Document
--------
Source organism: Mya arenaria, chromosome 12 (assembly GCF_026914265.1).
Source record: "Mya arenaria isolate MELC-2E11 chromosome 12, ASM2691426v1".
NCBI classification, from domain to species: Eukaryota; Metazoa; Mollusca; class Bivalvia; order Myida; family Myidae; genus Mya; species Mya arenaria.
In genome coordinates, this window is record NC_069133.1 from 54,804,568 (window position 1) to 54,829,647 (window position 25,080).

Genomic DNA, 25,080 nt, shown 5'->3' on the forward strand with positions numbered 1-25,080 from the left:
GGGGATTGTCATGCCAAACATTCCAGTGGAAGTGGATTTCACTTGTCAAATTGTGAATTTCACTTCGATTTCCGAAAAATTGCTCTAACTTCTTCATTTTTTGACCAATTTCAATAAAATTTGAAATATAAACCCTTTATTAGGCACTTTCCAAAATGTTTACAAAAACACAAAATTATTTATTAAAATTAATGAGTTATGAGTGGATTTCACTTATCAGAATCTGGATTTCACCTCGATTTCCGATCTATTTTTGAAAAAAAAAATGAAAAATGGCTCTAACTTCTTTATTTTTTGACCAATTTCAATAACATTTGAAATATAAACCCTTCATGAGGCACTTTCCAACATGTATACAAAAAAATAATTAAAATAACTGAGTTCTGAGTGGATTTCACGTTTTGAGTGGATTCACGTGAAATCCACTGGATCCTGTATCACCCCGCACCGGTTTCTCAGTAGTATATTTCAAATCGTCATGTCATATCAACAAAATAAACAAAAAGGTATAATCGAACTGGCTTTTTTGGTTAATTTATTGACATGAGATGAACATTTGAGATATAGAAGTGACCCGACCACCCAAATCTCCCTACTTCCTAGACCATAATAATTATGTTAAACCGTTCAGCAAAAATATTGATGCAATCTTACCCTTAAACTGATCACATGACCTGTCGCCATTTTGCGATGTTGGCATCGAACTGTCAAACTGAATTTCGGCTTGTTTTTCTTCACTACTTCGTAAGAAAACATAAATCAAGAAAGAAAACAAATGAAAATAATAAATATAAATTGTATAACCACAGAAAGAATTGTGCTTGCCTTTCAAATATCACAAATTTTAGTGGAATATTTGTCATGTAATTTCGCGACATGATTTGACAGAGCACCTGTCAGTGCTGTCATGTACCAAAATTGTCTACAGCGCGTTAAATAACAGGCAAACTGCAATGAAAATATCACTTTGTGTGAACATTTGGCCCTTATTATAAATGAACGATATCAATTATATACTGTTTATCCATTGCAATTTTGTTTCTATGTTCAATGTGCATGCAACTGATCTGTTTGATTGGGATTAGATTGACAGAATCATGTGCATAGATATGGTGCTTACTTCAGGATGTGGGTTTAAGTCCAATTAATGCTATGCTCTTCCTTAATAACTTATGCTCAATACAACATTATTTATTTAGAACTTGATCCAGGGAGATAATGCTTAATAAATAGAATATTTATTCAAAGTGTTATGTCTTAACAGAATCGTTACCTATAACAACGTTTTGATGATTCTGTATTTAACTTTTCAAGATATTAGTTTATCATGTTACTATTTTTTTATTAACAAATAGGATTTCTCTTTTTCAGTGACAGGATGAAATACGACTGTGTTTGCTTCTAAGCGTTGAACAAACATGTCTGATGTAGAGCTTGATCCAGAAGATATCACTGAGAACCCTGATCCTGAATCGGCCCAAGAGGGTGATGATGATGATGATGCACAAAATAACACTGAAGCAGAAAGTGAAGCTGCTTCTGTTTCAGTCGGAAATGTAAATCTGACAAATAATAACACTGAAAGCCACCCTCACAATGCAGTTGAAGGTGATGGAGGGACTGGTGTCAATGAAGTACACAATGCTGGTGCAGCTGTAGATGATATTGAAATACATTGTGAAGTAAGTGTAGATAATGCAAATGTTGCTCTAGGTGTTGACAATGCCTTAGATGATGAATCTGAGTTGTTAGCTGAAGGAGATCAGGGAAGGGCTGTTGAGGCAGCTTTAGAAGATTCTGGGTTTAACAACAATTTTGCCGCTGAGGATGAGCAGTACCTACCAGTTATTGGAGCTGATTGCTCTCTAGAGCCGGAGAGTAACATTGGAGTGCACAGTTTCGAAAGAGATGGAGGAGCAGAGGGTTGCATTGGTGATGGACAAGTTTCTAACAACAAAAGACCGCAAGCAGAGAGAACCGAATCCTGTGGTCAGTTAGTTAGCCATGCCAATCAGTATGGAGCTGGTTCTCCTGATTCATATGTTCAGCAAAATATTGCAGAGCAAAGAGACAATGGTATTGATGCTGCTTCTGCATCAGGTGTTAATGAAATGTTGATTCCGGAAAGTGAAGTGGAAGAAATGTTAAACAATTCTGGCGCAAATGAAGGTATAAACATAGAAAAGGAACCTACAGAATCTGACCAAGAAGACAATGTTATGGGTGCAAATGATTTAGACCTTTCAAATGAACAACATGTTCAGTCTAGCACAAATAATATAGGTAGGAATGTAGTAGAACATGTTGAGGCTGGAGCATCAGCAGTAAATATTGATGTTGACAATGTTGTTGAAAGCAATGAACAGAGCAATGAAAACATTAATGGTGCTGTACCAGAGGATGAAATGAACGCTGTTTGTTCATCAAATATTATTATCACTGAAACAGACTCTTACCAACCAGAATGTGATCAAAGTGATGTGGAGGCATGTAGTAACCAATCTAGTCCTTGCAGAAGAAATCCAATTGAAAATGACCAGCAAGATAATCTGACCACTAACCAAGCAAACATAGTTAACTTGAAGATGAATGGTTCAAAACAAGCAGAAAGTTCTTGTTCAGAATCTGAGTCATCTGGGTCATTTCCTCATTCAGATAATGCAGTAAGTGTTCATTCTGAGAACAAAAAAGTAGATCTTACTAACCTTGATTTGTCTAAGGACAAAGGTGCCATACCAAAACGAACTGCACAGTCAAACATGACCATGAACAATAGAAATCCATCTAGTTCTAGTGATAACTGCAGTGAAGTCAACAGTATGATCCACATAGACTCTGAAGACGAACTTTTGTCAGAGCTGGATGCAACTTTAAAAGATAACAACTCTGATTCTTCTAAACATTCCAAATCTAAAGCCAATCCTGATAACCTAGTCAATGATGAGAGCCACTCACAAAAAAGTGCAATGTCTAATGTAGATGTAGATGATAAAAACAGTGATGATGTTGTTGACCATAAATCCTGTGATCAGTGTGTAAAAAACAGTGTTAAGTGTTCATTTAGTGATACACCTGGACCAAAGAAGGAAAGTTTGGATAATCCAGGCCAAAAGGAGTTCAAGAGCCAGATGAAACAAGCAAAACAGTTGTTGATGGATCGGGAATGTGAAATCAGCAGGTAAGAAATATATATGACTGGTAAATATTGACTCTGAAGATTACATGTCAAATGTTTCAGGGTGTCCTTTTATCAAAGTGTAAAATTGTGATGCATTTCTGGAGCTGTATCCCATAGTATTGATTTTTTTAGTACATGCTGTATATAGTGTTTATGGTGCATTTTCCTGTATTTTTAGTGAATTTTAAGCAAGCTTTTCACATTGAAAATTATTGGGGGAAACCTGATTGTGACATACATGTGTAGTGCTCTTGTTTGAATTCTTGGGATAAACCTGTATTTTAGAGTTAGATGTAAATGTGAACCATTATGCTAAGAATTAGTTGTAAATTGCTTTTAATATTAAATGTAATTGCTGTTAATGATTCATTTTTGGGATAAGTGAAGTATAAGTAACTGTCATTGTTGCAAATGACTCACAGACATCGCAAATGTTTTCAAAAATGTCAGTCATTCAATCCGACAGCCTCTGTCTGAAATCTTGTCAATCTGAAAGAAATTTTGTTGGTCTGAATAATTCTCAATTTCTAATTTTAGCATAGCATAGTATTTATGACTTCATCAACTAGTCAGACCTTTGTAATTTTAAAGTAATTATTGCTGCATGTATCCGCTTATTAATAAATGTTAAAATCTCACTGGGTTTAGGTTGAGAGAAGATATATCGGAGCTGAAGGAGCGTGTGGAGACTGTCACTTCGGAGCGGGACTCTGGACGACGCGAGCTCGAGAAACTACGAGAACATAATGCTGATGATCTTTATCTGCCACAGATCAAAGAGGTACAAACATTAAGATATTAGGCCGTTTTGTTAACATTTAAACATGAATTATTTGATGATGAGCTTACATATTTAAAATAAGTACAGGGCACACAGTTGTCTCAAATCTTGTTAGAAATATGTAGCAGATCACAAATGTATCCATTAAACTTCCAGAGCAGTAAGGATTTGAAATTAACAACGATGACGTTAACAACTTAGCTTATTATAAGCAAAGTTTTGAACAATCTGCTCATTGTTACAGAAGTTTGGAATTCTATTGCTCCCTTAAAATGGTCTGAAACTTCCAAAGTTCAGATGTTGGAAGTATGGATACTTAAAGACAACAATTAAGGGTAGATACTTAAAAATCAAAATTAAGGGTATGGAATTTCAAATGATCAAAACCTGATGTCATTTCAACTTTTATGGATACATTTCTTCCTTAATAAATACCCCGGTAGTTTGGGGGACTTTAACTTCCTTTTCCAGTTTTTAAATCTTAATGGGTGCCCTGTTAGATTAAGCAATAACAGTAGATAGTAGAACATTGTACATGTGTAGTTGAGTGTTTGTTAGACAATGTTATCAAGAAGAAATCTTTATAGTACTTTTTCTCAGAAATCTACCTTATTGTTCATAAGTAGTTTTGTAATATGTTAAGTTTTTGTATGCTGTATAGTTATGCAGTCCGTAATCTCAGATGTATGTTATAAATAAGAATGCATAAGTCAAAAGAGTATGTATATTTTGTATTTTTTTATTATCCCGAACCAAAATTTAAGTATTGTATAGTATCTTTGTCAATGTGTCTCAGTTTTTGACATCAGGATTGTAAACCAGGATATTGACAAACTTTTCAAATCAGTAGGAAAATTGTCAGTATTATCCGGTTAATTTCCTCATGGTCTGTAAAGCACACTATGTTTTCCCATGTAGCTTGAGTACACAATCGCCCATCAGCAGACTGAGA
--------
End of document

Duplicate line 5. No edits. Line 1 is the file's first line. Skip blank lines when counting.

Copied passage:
Genomic DNA, 25,080 nt, shown 5'->3' on the forward strand with positions numbered 1-25,080 from the left: